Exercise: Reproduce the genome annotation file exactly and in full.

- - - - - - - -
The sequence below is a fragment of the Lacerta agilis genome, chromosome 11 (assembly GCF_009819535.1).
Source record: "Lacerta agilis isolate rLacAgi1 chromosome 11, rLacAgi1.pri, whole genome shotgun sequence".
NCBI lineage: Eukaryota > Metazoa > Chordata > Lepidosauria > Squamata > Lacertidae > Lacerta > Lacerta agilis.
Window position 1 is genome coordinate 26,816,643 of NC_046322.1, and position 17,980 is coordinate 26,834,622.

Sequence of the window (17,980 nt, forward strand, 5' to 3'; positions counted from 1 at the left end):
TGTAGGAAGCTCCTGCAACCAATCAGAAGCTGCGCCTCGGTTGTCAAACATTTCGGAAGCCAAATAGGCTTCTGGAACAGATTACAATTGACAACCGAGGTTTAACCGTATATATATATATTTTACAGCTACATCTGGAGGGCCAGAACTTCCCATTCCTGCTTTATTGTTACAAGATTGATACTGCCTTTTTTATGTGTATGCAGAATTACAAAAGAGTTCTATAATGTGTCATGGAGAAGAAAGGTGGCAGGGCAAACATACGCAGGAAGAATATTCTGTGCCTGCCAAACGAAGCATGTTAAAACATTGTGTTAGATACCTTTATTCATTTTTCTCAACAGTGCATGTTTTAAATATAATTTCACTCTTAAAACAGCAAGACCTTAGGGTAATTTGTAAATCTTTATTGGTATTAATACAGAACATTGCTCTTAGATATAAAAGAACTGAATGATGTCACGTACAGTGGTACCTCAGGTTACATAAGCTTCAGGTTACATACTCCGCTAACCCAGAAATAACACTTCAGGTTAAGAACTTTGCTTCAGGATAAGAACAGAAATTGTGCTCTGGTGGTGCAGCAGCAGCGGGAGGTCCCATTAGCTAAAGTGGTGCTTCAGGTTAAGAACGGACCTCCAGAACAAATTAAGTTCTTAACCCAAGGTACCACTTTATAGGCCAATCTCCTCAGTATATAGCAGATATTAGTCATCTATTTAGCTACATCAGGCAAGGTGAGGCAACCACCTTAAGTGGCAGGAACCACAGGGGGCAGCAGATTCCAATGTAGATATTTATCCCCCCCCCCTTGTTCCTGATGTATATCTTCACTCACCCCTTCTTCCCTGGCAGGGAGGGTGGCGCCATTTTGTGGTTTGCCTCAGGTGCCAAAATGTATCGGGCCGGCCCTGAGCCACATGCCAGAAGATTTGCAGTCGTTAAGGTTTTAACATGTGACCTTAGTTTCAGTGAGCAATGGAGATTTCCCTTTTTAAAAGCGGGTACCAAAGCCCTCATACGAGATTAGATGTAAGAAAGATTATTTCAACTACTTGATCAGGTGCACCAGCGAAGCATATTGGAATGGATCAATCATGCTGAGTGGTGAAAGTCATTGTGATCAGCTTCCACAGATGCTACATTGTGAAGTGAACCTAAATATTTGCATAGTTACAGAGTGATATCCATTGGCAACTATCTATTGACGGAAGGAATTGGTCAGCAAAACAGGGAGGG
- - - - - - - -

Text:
The sequence below is a fragment of the Lacerta agilis genome, chromosome 11 (assembly GCF_009819535.1).
Source record: "Lacerta agilis isolate rLacAgi1 chromosome 11, rLacAgi1.pri, whole genome shotgun sequence".
NCBI lineage: Eukaryota > Metazoa > Chordata > Lepidosauria > Squamata > Lacertidae > Lacerta > Lacerta agilis.
Window position 1 is genome coordinate 26,816,643 of NC_046322.1, and position 17,980 is coordinate 26,834,622.

Sequence of the window (17,980 nt, forward strand, 5' to 3'; positions counted from 1 at the left end):
TGTAGGAAGCTCCTGCAACCAATCAGAAGCTGCGCCTCGGTTGTCAAACATTTCGGAAGCCAAATAGGCTTCTGGAACAGATTACAATTGACAACCGAGGTTTAACCGTATATATATATATTTTACAGCTACATCTGGAGGGCCAGAACTTCCCATTCCTGCTTTATTGTTACAAGATTGATACTGCCTTTTTTATGTGTATGCAGAATTACAAAAGAGTTCTATAATGTGTCATGGAGAAGAAAGGTGGCAGGGCAAACATACGCAGGAAGAATATTCTGTGCCTGCCAAACGAAGCATGTTAAAACATTGTGTTAGATACCTTTATTCATTTTTCTCAACAGTGCATGTTTTAAATATAATTTCACTCTTAAAACAGCAAGACCTTAGGGTAATTTGTAAATCTTTATTGGTATTAATACAGAACATTGCTCTTAGATATAAAAGAACTGAATGATGTCACGTACAGTGGTACCTCAGGTTACATAAGCTTCAGGTTACATACTCCGCTAACCCAGAAATAACACTTCAGGTTAAGAACTTTGCTTCAGGATAAGAACAGAAATTGTGCTCTGGTGGTGCAGCAGCAGCGGGAGGTCCCATTAGCTAAAGTGGTGCTTCAGGTTAAGAACGGACCTCCAGAACAAATTAAGTTCTTAACCCAAGGTACCACTTTATAGGCCAATCTCCTCAGTATATAGCAGATATTAGTCATCTATTTAGCTACATCAGGCAAGGTGAGGCAACCACCTTAAGTGGCAGGAACCACAGGGGGCAGCAGATTCCAATGTAGATATTTATCCCCCCCCCCTTGTTCCTGATGTATATCTTCACTCACCCCTTCTTCCCTGGCAGGGAGGGTGGCGCCATTTTGTGGTTTGCCTCAGGTGCCAAAATGTATCGGGCCGGCCCTGAGCCACATGCCAGAAGATTTGCAGTCGTTAAGGTTTTAACATGTGACCTTAGTTTCAGTGAGCAATGGAGATTTCCCTTTTTAAAAGCGGGTACCAAAGCCCTCATACGAGATTAGATGTAAGAAAGATTATTTCAACTACTTGATCAGGTGCACCAGCGAAGCATATTGGAATGGATCAATCATGCTGAGTGGTGAAAGTCATTGTGATCAGCTTCCACAGATGCTACATTGTGAAGTGAACCTAAATATTTGCATAGTTACAGAGTGATATCCATTGGCAACTATCTATTGACGGAAGGAATTGGTCAGCAAAACAGGGAGGG